With a focus on the local Seguin community, and to some extent community gardens, we invited dialogue from the students concerning successes and failures, and how we learn to succeed from our failures.  For me, this was particularly empowering and energizing.  The students of the class provided real world community reality for the theory—some of it sobering.  In fact one delightful student, Brendon, beautifully summarized the rewards of service to local community (All of these very pleasant students provided great input and feedback!) This empowerment and recharging for me was reinforced when I chatted with Brendon later in the week at his workplace in a local food market, and then ran into Profesora Mata (and her lovely family) unexpectedly on two other occasions that week in Seguin.  (These students truly made me wish I were “back in the classroom” again.)

Real and lasting relationships are highly rewarding yet challenging. This is truly what PEACE is about.  I will be forever be grateful for these relationships afforded to me by Lupe and Dos Pueblos, here in Seguin, Texas, and in Tipitapa, Nicaragua.

…………………..

*This is basically lowering the individual and collective ecological footprints of the haves, curbing population growth rates, empowering the have nots, and regenerating/conserving habitat for other species  … and realizing ecological economics.  More specific actions are rapid appraisals of community/local ecosystems, facilitating holistic participation, goal-setting/policy development/action plan realization, assessment and replanning.  Some necessary, and somewhat more specific actions include ecology across curricula & campuses of community entities, implementation of agroecology, use of appropriate technologies & processes, cooperatives, community supported agriculture, microenterprise financing, more native and perennial crops for agriculture, and appropriate governmental carrots and sticks.

Martin, P.B. and P. Prather. 1991.  Sustainable agriculture: a process at the community level.  American J. of Alternative Agriculture. 3(1)

Martin, P.B., K. Schantz and P. Sechrist. 2003.  Toward conservation and development of sustainable community (locally and globally).  Proc. Coloquio Internacional de Desenvolvimento Local, Universidade Catolica Dom Bosco, Campo Grande-MS, Brazil www.ucdb.br/coloquio/arquivos/Paul.pdf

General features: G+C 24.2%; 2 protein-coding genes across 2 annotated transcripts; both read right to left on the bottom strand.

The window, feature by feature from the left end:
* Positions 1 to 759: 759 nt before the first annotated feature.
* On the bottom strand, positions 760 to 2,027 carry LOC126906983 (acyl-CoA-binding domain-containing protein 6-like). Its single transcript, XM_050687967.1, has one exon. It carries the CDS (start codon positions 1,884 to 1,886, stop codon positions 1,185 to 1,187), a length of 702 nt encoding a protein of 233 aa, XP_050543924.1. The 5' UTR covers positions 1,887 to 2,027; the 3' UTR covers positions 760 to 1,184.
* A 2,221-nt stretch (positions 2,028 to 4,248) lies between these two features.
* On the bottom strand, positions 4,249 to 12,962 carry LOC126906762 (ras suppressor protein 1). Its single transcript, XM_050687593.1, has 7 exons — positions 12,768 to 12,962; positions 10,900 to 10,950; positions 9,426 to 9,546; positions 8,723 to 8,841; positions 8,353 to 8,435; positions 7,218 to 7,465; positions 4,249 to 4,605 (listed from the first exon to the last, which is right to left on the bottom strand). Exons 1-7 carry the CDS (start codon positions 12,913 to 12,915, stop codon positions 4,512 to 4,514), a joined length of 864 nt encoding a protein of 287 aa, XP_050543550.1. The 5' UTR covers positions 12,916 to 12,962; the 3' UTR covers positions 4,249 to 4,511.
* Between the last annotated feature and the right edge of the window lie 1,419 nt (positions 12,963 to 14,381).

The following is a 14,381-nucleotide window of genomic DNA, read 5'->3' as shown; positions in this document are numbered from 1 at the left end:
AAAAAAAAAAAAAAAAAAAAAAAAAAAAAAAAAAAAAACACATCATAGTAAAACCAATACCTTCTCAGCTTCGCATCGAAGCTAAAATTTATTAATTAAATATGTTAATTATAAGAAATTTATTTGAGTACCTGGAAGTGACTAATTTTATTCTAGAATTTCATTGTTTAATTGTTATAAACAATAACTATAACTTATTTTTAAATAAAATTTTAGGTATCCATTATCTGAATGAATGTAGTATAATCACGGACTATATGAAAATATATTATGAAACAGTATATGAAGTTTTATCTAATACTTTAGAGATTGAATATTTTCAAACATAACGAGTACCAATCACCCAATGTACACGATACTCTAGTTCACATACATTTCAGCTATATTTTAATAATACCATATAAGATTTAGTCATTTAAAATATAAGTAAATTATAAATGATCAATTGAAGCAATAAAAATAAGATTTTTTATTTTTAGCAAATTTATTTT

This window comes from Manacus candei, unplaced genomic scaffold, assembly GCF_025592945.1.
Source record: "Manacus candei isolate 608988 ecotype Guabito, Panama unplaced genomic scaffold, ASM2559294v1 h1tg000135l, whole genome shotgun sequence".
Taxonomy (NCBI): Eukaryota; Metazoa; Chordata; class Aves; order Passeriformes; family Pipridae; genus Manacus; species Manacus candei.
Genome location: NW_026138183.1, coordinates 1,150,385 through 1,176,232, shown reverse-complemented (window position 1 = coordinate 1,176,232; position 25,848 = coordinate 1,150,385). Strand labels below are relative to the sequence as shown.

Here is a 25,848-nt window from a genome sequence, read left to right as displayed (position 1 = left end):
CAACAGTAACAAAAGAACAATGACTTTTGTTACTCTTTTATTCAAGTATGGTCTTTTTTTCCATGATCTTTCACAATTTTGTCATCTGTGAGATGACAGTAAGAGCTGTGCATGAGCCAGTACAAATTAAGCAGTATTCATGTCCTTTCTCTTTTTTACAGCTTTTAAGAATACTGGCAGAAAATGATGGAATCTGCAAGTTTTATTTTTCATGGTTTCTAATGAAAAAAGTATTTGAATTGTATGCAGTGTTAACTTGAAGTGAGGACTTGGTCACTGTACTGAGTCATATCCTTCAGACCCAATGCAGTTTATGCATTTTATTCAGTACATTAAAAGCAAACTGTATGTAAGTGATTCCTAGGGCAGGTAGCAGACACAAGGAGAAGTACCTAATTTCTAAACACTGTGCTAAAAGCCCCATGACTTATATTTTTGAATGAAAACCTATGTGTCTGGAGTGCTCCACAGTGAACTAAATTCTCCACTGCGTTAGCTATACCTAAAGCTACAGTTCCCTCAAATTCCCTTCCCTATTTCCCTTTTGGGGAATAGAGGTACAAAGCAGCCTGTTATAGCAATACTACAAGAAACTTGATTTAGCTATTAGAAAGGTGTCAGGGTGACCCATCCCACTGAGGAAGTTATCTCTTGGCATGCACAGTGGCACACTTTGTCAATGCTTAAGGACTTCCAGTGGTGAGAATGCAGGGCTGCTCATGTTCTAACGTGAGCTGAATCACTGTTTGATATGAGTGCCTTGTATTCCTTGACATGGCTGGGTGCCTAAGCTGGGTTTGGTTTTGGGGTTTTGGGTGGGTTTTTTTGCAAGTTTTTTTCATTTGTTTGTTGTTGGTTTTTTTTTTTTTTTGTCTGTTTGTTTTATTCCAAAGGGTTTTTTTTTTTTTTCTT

The PEACE Process : Working Towards Equitable Communities

Read about the challenges and rewards of the PEACE Process, and how it fits into Dos Pueblos' work in this informative piece by Paul Martin:

MartinTX

 Texas Lutheran University MASA. From L to R Brendon Huron, Brittany Flores, Jacob Almaguer, Paul Martin, Jennifer Garcia, Professor Jennifer Mata.

By Paul Martin

 

I have been struggling to articulate and learn about efforts toward a (mostly theoretical) process of conservation and development of sustainable communities since the 1980s. Over time I have come to call these efforts: positively ethical applied community ecology*. Moreover, in my attempts to begin to get the rubber to meet the road toward facilitating the realization of this process, I have been working with Ogallala Commons in local community gardens along with other organizations.  I have especially enjoyed working with Dos Pueblos in New York—a model NGO—on this grassroots PEACE process that is humble yet comprehensive in achieving social and ecological justice and equity.

 

On Wednesday, April 8th, Lupe Romero Ramsey (Executive Director of Dos Pueblos-NY-Tipitapa, Nicaragua Sister City Project) and I were invited into a wonderful Mexican American Studies class at Texas Lutheran University in Seguin, Texas by Professor Jennifer Mata.  We began by getting to know the class and inviting them to express their current goals toward a life of equity for all, and how this has been informed by their class at TLU.  Then Lupe gave an overview of Dos Pueblos’ work in Nicaragua that improves access to health, education and environmental awareness, and her life in international development in building sustainable communities with people-centered approaches.

 

As a class we discussed the reasons for the process of regeneration and conservation toward a resilient, sustainable community and why it makes sense, the need for a bottom-up approach, and the challenges of developing confidence amongst all of the stakeholders including local leaders, the poorest and most disenfranchised.